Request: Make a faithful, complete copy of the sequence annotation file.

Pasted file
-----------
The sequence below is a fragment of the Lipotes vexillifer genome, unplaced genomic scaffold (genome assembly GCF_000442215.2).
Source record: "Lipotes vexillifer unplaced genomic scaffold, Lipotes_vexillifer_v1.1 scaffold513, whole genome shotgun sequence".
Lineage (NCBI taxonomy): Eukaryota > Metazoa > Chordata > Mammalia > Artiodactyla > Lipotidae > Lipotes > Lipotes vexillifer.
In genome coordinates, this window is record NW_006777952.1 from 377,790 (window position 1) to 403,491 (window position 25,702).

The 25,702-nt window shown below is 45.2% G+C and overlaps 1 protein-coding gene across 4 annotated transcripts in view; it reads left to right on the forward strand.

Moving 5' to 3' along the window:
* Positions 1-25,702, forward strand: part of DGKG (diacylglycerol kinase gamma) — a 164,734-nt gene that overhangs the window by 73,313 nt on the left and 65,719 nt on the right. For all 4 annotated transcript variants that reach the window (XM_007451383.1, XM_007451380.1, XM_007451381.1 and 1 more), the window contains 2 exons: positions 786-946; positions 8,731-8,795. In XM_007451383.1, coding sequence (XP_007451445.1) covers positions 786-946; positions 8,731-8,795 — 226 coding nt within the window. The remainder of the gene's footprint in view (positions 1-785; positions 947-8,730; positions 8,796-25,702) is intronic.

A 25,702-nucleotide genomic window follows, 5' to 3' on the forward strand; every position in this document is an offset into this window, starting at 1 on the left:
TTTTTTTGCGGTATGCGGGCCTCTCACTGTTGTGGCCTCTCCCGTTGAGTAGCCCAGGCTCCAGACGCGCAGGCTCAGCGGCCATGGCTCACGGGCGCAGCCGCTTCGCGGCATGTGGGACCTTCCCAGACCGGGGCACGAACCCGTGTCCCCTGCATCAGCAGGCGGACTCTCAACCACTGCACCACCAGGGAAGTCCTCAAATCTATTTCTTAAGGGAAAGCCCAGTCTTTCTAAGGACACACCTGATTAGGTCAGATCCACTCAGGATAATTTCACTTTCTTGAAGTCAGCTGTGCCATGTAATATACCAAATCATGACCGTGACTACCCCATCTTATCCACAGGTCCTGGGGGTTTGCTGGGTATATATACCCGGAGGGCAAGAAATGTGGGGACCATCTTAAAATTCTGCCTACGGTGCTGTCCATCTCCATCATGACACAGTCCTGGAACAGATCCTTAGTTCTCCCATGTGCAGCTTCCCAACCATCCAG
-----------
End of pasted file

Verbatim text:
The sequence below is a fragment of the Lipotes vexillifer genome, unplaced genomic scaffold (genome assembly GCF_000442215.2).
Source record: "Lipotes vexillifer unplaced genomic scaffold, Lipotes_vexillifer_v1.1 scaffold513, whole genome shotgun sequence".
Lineage (NCBI taxonomy): Eukaryota > Metazoa > Chordata > Mammalia > Artiodactyla > Lipotidae > Lipotes > Lipotes vexillifer.
In genome coordinates, this window is record NW_006777952.1 from 377,790 (window position 1) to 403,491 (window position 25,702).

The 25,702-nt window shown below is 45.2% G+C and overlaps 1 protein-coding gene across 4 annotated transcripts in view; it reads left to right on the forward strand.

Moving 5' to 3' along the window:
* Positions 1-25,702, forward strand: part of DGKG (diacylglycerol kinase gamma) — a 164,734-nt gene that overhangs the window by 73,313 nt on the left and 65,719 nt on the right. For all 4 annotated transcript variants that reach the window (XM_007451383.1, XM_007451380.1, XM_007451381.1 and 1 more), the window contains 2 exons: positions 786-946; positions 8,731-8,795. In XM_007451383.1, coding sequence (XP_007451445.1) covers positions 786-946; positions 8,731-8,795 — 226 coding nt within the window. The remainder of the gene's footprint in view (positions 1-785; positions 947-8,730; positions 8,796-25,702) is intronic.

A 25,702-nucleotide genomic window follows, 5' to 3' on the forward strand; every position in this document is an offset into this window, starting at 1 on the left:
TTTTTTTGCGGTATGCGGGCCTCTCACTGTTGTGGCCTCTCCCGTTGAGTAGCCCAGGCTCCAGACGCGCAGGCTCAGCGGCCATGGCTCACGGGCGCAGCCGCTTCGCGGCATGTGGGACCTTCCCAGACCGGGGCACGAACCCGTGTCCCCTGCATCAGCAGGCGGACTCTCAACCACTGCACCACCAGGGAAGTCCTCAAATCTATTTCTTAAGGGAAAGCCCAGTCTTTCTAAGGACACACCTGATTAGGTCAGATCCACTCAGGATAATTTCACTTTCTTGAAGTCAGCTGTGCCATGTAATATACCAAATCATGACCGTGACTACCCCATCTTATCCACAGGTCCTGGGGGTTTGCTGGGTATATATACCCGGAGGGCAAGAAATGTGGGGACCATCTTAAAATTCTGCCTACGGTGCTGTCCATCTCCATCATGACACAGTCCTGGAACAGATCCTTAGTTCTCCCATGTGCAGCTTCCCAACCATCCAG